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Today we live in a world that demands more from our farmers every year. The demand to produce enough food to keep up with population growth, to produce more with less ground due to urban sprawl, and produce good crops through weather extremes (floods, droughts, and derechos). Verlyn Raak, a local farmer south of the Sioux Center, has seen these increased demands and pressures placed on farmers and leans into the lessons his father taught him to protect the land with sustainable decisions and to try new ideas and technology.

Verlyn grew up on a farm outside of Ireton with his parents where he became involved in the family farming operation at a young age. Verlyn learned early that it’s important to protect the land. Verlyn’s father was a strong conservationist from the start, “I would say 50 years ago my father put in miles of terrace, he was big on terraces and that kind of ground protection”. Today, Verlyn is passing that history lesson onto his son, who will take over the operation and is making more and more daily decisions, “My dad was very good at letting me try new things when I was young. It’s my turn to let my son make those decisions, see what happens and see what new ways there are to do things”. Together they have started adopting new technology and making operational changes based on the data’s results.

Verlyn has chosen to partner with Farmers Coop Society on several of his sustainability initiatives. On his operation, one of the biggest changes he’s made that has positively impacted his farm was to work with our expert Precision Ag Team and implement precision ag equipment, hardware, as well as data management.

The Precision Ag Team and our Elite Crop Consultant have worked alongside him to implement variable rate planting, variable rate nutrient applications, new strategies based on data from group field tests, and more. In addition to implementing data-driven technology, Verlyn has been exploring and experimenting with other conservation practices. The past few years he’s been trying no-till on a few fields. This past year he was able to see firsthand how no-till can work. In the little rain we had this past season, Verlyn saw his no-till fields stop the water from running off and absorbing into his ground. After seeing the results firsthand and fuel prices being high, he plans on implementing more this season.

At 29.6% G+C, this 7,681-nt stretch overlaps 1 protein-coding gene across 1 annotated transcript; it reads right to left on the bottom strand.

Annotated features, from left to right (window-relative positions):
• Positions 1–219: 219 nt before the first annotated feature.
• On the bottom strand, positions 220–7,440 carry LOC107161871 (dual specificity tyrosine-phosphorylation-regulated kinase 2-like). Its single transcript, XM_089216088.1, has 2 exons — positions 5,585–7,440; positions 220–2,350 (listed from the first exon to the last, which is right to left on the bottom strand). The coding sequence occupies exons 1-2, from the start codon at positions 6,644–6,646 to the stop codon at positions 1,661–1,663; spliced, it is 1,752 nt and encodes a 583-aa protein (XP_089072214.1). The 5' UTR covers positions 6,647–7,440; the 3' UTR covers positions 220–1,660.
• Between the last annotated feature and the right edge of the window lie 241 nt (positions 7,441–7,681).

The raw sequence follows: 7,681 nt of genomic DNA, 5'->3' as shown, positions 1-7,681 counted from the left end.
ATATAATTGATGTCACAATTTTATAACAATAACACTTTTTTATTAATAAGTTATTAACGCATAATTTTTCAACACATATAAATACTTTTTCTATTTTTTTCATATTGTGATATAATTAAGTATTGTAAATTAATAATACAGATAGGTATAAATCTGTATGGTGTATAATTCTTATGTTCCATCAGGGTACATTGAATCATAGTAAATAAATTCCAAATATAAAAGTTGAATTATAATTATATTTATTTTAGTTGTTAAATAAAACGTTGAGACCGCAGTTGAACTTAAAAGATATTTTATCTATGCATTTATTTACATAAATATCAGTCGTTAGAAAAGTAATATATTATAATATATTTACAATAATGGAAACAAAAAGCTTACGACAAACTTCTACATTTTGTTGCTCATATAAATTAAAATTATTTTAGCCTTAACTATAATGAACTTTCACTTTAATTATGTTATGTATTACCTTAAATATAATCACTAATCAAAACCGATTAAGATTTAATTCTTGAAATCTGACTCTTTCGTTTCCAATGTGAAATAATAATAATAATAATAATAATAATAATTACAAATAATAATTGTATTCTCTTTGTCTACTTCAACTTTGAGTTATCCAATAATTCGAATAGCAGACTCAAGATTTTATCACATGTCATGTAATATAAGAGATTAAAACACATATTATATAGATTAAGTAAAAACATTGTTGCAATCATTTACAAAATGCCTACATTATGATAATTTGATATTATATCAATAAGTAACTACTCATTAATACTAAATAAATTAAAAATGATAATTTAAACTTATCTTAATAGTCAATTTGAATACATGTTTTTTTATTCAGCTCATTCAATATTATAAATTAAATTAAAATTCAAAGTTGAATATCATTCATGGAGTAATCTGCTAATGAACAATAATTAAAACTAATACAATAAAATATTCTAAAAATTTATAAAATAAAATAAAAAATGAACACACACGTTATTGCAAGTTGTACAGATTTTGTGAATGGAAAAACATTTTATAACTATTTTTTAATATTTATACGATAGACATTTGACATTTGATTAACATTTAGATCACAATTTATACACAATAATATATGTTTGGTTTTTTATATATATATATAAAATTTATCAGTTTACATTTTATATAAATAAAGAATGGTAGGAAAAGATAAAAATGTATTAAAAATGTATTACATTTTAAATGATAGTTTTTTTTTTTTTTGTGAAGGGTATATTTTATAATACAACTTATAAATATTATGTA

Verlyn has also been experimenting with cover crops for the past few years. The first time he tried cover crops didn’t go over well. But when talking about trying new things he has this advice, “There’s a learning curve in all these things. That’s just part of farming. Every year is different. I always give things three years before I decide about them.” This past year, the cover crops worked well and he was able to see some of that benefit with the wind erosion this past summer, “I was really happy that some acres were planted with a cover crop. I was able to see first-hand that my fields with cover crops collected dirt from surrounding areas. With all the high winds and dust storms, it was a good year to have some cover crops in there”.

Implementing some cover crops and going no-till in some of his fields also brought him access to new market opportunities. This past year, Verlyn has been working with Jeff Koops, who helped him participate in one of Truterra’s sustainable offerings. He said that this just made sense, he was already using these sustainable practices so he might as well get paid for them. Jeff and the historical data he has in Elite Crop made the entire process simple for him.

Looking toward the future, Verlyn has big plans. He plans to continue to try new technology, although he still loves to drive and doesn’t think he wants to try autosteer soon. He will also allow the technology to do what it's intended to do and learn how to maximize the value of his ground. Agriculture is becoming more and more technical and there's a lot of thought and planning that goes into growing each year. He also thinks he can continue to push the boundaries. He can’t wait to see the 300 number in his combine in the fall. He says, "I know my dad was shocked when it hit 200" and would love to get there one day. He knows it's doable but also says that we need to learn how to do it efficiently and sustainably. He wants to find the balancing act of not over-applying fertilizer and chemicals and is looking forward to that challenge. “It’s a technical world, it’s challenging but it’s exciting too.”